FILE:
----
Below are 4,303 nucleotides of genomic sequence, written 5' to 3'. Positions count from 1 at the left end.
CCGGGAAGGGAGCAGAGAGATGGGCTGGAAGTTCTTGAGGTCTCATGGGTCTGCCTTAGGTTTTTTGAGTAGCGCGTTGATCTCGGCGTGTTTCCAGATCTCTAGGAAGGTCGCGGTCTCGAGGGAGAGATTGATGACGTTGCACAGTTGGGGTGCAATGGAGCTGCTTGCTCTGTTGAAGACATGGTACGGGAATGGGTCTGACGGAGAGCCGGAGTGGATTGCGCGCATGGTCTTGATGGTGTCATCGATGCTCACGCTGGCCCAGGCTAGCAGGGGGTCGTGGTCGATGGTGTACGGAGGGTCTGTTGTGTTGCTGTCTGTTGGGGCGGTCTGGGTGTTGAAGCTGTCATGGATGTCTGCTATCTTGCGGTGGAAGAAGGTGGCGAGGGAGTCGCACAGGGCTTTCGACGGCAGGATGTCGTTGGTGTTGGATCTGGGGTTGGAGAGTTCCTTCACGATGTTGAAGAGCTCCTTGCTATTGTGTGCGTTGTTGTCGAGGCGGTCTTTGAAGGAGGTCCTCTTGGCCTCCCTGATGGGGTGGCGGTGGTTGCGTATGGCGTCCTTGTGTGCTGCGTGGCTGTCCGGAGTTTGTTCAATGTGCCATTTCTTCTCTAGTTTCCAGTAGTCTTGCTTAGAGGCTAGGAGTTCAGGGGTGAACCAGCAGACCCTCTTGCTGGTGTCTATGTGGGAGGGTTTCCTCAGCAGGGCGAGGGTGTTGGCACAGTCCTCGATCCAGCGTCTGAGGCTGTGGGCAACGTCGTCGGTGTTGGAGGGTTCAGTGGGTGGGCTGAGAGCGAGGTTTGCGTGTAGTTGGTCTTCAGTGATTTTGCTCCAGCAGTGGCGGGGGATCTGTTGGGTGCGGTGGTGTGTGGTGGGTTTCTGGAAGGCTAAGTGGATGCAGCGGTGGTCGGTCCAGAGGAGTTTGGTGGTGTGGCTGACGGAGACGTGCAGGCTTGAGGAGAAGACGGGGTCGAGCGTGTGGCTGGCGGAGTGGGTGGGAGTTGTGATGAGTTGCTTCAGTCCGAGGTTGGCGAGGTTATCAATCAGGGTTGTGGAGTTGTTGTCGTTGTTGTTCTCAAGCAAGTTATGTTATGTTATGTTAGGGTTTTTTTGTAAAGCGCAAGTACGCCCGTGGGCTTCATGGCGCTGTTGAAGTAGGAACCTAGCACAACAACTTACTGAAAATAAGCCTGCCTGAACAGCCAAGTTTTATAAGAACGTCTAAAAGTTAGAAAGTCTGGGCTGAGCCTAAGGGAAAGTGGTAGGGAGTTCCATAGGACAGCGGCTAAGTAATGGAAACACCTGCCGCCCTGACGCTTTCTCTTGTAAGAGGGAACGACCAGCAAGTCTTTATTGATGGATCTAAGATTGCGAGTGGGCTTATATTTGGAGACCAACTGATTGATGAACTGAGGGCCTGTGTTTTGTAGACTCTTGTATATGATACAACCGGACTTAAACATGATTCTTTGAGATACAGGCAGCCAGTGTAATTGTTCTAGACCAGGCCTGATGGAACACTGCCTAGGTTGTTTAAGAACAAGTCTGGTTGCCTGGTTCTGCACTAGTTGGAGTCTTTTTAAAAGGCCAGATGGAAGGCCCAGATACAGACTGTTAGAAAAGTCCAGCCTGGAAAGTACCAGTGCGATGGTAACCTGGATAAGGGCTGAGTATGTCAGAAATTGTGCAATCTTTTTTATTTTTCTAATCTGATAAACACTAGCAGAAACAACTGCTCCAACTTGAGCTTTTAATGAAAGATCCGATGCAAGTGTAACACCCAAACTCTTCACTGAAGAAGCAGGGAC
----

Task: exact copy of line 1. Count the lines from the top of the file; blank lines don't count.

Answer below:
Below are 4,303 nucleotides of genomic sequence, written 5' to 3'. Positions count from 1 at the left end.